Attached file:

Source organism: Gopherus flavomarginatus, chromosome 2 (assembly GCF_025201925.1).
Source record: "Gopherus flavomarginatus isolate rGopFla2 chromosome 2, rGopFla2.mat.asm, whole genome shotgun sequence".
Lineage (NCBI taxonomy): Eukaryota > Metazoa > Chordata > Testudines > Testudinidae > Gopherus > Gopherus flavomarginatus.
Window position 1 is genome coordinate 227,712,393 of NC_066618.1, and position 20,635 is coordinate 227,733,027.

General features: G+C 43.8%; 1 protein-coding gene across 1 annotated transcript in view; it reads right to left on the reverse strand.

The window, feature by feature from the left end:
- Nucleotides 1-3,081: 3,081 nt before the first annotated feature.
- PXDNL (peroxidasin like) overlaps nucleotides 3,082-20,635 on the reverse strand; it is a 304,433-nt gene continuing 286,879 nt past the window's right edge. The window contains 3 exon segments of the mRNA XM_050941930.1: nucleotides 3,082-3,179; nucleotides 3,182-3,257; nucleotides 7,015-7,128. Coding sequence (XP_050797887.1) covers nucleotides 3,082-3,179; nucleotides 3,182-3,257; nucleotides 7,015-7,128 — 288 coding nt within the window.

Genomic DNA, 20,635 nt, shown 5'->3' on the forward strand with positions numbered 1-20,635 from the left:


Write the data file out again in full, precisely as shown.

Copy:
Source organism: Gopherus flavomarginatus, chromosome 2 (assembly GCF_025201925.1).
Source record: "Gopherus flavomarginatus isolate rGopFla2 chromosome 2, rGopFla2.mat.asm, whole genome shotgun sequence".
Lineage (NCBI taxonomy): Eukaryota > Metazoa > Chordata > Testudines > Testudinidae > Gopherus > Gopherus flavomarginatus.
Window position 1 is genome coordinate 227,712,393 of NC_066618.1, and position 20,635 is coordinate 227,733,027.

General features: G+C 43.8%; 1 protein-coding gene across 1 annotated transcript in view; it reads right to left on the reverse strand.

The window, feature by feature from the left end:
- Nucleotides 1-3,081: 3,081 nt before the first annotated feature.
- PXDNL (peroxidasin like) overlaps nucleotides 3,082-20,635 on the reverse strand; it is a 304,433-nt gene continuing 286,879 nt past the window's right edge. The window contains 3 exon segments of the mRNA XM_050941930.1: nucleotides 3,082-3,179; nucleotides 3,182-3,257; nucleotides 7,015-7,128. Coding sequence (XP_050797887.1) covers nucleotides 3,082-3,179; nucleotides 3,182-3,257; nucleotides 7,015-7,128 — 288 coding nt within the window.

Genomic DNA, 20,635 nt, shown 5'->3' on the forward strand with positions numbered 1-20,635 from the left: